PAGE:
Buying your first home can be both exciting and daunting, but thoroughly planning your finances can keep you on track
As a first time buyers it’s easy to get excited about the prospect of owning your own home and get caught up in looking for the perfect house, without considering your finances.
At the other extreme it is also easy to become pessimistic and be put off by what can be a complicated and expensive process.
But if take a good look at your finances and work out exactly what you can afford, you can confidently talk to estate agents and view properties without any worries of over-stretching yourself.
Use our top tips for first-time buyers to make sure that you’re really ready to enter the property market.
Save, save, save
There are up to 95% LTV (loan to value ratio – the percentage of the value of the property that you need to borrow) mortgages on the market, but the bigger the deposit you have, as this can lower your interest rate, so your monthly repayments will be more affordable.
It’s not just getting the biggest possible deposit that you need to think about either – you also need to cover the cost of paying legal fees and stamp duty if your property is worth more than.
Setting up a direct debit from your current account to your savings account can make sure your savings steadily build up. If you think you might dip into your savings, consider a fixed rate bond which often won’t allow you to make withdrawals until a set date.
Take a look at your budget
Analyse your income and outgoings and identify areas where you could cut your spending. Cutting back on small things, like buying lunch or a coffee at work every day, can make a big difference over time.
Find out how much you could borrow, but also think about how you can afford to pay back each month. If your monthly mortgage repayments would be too much for your budget, maybe it would be wise to reconsider buying a home right now.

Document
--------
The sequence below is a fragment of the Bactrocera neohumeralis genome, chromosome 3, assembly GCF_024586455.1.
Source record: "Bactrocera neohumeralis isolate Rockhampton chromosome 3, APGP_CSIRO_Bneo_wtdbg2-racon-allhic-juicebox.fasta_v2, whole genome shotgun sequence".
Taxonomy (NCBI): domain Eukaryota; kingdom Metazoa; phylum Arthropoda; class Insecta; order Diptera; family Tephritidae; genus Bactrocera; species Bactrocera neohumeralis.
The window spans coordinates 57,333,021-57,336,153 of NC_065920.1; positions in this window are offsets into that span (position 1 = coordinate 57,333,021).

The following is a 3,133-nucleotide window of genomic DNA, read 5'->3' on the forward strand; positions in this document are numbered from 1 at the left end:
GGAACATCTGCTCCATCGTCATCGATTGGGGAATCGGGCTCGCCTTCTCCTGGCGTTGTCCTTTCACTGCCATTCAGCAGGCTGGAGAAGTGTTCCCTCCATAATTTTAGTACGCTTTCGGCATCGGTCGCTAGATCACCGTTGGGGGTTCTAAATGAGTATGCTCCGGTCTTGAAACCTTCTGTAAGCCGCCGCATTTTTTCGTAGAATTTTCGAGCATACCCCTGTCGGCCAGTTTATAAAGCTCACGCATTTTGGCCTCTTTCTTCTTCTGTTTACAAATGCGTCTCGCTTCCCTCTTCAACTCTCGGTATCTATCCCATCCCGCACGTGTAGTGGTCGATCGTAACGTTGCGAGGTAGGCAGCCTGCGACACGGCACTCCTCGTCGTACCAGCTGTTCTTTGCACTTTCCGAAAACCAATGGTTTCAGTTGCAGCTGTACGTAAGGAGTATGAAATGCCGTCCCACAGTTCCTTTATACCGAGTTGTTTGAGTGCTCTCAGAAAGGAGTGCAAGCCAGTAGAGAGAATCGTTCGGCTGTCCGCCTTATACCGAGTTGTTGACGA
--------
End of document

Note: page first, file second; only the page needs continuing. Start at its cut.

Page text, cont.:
Give your finances a health check
Having a healthy credit history is essential when it comes to finding a mortgage.
Check your credit report to get a snapshot of your outstanding credit. You can see how much you owe in one place – your mobile phone, shopping catalogues and gas & electricity bills, as well as credit cards, loans and mortgages.
You’ll also be able to check that all the information it contains is correct. If you notice any errors you can contact the relevant lender and ask for them for a correction, but bear in mind that you will be expected to provide proof that a mistake has been made.
If you have a good reason (like a serious illness) for any credit problems, you can add a Notice of Correction to your account which potential lenders will be able to see – but again, be prepared to provide proof.
Register to vote
If you aren’t on the electoral roll at your current address, get on it now – lenders will check that you’re on the electoral roll at your given address when deciding whether or not to lend to you as a precaution against fraud, so it’s vital that you’re registered.